Yesterday was the 450th anniversary of the birth of William Shakespeare.
Whether you rolled your eyes and groaned when Shakespeare was mentioned at school or if you thoroughly loved his work, there's no denying that Shakespeare was a genius. Thanks to him, the world has some of the most beautiful, powerful, tragic, funny, horrifying, thrilling and engaging theatre ever performed (and which keeps being performed). We also have an expanded vocabulary- Shakespeare is known to have originated many words including assassination, bump and eyeball- and lines from his plays have passed into common parlance ('eaten me out of house and home', 'neither a borrower nor a lender be').
Shakespeare's plays are just that. Plays. They are not meant to be read in a stuffy classroom or lecture hall. They are living, vibrant texts that absolutely come to life when performed.
So, to celebrate the birth of the Bard, we take a look at ten of Shakespeare's plays and their various film adaptations.
ROMEO & JULIET
The tragic tale of 'star-cross'd lovers' is most pupils' introduction to Shakespeare and it's become one of the most enduring love stories in the whole canon of literature. It's been filmed many times- in the 1936 version directed by George Cukor, Norma Shearer and Leslie Howard played the teenaged lovers (she was 34, he was 43); Franco Zeffirelli directed a rather beautifully lyrical version in 1968 with Olivia Hussey and Leonard Whiting in the lead roles, whilst the kinetic, frenetic wham-bam visuals of Baz Luhrmann's 1996 version (with Leonardo DiCaprio and Claire Danes) kickstarted a whole slew of updated Shakespeare productions on stage and screen.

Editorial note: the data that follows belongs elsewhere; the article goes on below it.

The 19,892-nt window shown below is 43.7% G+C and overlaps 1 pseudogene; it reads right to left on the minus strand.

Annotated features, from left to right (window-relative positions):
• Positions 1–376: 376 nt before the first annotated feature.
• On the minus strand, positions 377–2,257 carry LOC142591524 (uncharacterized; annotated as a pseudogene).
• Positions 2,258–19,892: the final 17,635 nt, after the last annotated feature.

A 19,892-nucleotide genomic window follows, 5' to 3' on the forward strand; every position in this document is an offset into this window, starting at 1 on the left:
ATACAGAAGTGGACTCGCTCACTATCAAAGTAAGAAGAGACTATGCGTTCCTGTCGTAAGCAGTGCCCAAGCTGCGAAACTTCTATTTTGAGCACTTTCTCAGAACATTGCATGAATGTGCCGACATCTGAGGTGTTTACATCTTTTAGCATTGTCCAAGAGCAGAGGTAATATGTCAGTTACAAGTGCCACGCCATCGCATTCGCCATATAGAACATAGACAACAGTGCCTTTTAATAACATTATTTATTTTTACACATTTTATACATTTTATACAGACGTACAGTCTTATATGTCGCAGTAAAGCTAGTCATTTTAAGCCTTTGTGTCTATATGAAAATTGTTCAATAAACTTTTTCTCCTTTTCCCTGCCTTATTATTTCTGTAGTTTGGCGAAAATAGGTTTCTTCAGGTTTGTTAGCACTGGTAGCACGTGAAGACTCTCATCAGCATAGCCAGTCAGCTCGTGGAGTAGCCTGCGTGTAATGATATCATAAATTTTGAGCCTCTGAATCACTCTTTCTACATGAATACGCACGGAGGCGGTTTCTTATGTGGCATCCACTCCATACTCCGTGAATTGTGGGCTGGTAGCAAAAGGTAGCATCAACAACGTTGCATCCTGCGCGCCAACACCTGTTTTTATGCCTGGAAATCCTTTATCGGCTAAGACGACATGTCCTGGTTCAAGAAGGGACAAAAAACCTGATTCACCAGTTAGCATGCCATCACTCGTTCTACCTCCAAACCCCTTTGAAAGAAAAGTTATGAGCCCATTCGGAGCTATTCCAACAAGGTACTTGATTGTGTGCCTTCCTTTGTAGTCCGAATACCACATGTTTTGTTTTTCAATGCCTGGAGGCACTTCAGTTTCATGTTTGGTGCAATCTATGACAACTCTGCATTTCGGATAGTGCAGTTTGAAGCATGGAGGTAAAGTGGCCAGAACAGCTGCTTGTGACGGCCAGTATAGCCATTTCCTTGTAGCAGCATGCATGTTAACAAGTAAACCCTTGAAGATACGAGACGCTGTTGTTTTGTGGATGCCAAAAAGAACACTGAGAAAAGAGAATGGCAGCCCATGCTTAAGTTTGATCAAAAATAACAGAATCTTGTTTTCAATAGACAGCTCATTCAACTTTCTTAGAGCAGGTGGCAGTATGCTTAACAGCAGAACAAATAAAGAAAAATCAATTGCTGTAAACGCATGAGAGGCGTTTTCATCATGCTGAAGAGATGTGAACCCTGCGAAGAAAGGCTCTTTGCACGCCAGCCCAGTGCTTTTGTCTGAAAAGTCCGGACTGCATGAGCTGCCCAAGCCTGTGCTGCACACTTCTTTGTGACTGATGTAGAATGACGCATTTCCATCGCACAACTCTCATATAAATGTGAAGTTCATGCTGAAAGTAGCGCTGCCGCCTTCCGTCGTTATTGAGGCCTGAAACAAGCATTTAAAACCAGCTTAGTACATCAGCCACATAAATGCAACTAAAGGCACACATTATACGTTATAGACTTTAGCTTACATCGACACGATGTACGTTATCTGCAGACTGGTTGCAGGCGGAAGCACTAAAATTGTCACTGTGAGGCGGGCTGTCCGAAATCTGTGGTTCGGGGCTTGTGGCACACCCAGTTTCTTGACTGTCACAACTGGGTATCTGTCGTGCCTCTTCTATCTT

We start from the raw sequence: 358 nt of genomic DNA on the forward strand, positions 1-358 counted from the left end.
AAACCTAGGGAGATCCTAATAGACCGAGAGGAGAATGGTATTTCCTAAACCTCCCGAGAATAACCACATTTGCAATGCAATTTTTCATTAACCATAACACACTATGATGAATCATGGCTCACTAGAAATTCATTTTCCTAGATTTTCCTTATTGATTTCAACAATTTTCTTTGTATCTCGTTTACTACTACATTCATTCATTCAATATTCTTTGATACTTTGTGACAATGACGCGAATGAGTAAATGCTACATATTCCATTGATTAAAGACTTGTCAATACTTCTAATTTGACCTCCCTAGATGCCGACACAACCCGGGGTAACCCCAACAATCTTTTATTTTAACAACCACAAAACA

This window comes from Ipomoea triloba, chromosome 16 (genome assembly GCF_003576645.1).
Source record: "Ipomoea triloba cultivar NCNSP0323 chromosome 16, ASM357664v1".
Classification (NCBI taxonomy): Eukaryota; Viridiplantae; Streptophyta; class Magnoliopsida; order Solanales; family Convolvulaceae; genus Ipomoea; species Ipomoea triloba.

A MIDSUMMER NIGHT'S DREAM
Four young lovers, fairies, magic spells and a group of wandering players are the elements of this comedy. The 1935 version (directed by William Dieterle and Max Reinhardt) stars Jimmy Cagney as Bottom and the late Mickey Rooney as Puck, whilst the lush 1999 adaptation by Michael Hoffman transplants the scene from Athens to the Sicilian countryside and has a star-studded cast including Michelle Pfeiffer, Rupert Everett, Stanley Tucci, Kevin Kline, Christian Bale, Anna Friel, Sam Rockwell and Sophie Marceau.
There are three adaptations of Shakespeare's finest tragedy which are of particular interest.
Laurence Olivier's 1948 black-and-white production holds a couple of firsts: it's the first (and so far only) Shakespearean adaptation to win the Best Picture Oscar, with Olivier as the first (and so far only) actor to win an Oscar for a Shakespearean performance. Thoughtful and powerful, like so many of Olivier's performances, it has remained the benchmark for all others to come after it.